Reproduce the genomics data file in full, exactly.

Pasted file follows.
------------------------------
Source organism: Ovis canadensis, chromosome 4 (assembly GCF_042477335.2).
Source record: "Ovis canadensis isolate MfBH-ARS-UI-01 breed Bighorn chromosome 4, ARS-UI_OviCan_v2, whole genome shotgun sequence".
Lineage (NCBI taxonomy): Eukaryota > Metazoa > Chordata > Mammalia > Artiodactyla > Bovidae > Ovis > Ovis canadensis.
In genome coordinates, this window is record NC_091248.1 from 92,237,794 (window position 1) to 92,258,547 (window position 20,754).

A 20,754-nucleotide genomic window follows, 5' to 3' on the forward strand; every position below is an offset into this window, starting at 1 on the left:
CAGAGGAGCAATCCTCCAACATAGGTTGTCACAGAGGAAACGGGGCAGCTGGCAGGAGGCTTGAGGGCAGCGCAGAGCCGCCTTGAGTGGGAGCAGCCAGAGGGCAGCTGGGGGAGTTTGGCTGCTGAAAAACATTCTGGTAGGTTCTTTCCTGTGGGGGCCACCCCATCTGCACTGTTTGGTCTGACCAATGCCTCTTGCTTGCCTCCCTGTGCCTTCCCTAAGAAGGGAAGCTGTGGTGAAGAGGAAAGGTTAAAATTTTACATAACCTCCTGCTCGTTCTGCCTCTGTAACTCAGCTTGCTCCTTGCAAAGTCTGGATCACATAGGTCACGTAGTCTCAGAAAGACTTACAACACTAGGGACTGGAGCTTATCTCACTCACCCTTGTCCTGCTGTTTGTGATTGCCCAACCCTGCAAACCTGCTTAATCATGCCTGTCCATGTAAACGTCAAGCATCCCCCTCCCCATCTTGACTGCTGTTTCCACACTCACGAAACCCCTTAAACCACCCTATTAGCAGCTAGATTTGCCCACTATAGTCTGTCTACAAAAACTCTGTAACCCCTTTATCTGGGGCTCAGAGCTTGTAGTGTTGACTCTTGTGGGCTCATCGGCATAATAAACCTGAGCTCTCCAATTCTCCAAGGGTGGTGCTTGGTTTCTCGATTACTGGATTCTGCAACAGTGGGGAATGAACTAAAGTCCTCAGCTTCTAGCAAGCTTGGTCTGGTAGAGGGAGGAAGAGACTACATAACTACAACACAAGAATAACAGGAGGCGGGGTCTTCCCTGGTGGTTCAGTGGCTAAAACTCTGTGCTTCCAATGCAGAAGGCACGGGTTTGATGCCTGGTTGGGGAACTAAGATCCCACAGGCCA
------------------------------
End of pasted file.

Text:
Source organism: Ovis canadensis, chromosome 4 (assembly GCF_042477335.2).
Source record: "Ovis canadensis isolate MfBH-ARS-UI-01 breed Bighorn chromosome 4, ARS-UI_OviCan_v2, whole genome shotgun sequence".
Lineage (NCBI taxonomy): Eukaryota > Metazoa > Chordata > Mammalia > Artiodactyla > Bovidae > Ovis > Ovis canadensis.
In genome coordinates, this window is record NC_091248.1 from 92,237,794 (window position 1) to 92,258,547 (window position 20,754).

A 20,754-nucleotide genomic window follows, 5' to 3' on the forward strand; every position below is an offset into this window, starting at 1 on the left:
CAGAGGAGCAATCCTCCAACATAGGTTGTCACAGAGGAAACGGGGCAGCTGGCAGGAGGCTTGAGGGCAGCGCAGAGCCGCCTTGAGTGGGAGCAGCCAGAGGGCAGCTGGGGGAGTTTGGCTGCTGAAAAACATTCTGGTAGGTTCTTTCCTGTGGGGGCCACCCCATCTGCACTGTTTGGTCTGACCAATGCCTCTTGCTTGCCTCCCTGTGCCTTCCCTAAGAAGGGAAGCTGTGGTGAAGAGGAAAGGTTAAAATTTTACATAACCTCCTGCTCGTTCTGCCTCTGTAACTCAGCTTGCTCCTTGCAAAGTCTGGATCACATAGGTCACGTAGTCTCAGAAAGACTTACAACACTAGGGACTGGAGCTTATCTCACTCACCCTTGTCCTGCTGTTTGTGATTGCCCAACCCTGCAAACCTGCTTAATCATGCCTGTCCATGTAAACGTCAAGCATCCCCCTCCCCATCTTGACTGCTGTTTCCACACTCACGAAACCCCTTAAACCACCCTATTAGCAGCTAGATTTGCCCACTATAGTCTGTCTACAAAAACTCTGTAACCCCTTTATCTGGGGCTCAGAGCTTGTAGTGTTGACTCTTGTGGGCTCATCGGCATAATAAACCTGAGCTCTCCAATTCTCCAAGGGTGGTGCTTGGTTTCTCGATTACTGGATTCTGCAACAGTGGGGAATGAACTAAAGTCCTCAGCTTCTAGCAAGCTTGGTCTGGTAGAGGGAGGAAGAGACTACATAACTACAACACAAGAATAACAGGAGGCGGGGTCTTCCCTGGTGGTTCAGTGGCTAAAACTCTGTGCTTCCAATGCAGAAGGCACGGGTTTGATGCCTGGTTGGGGAACTAAGATCCCACAGGCCA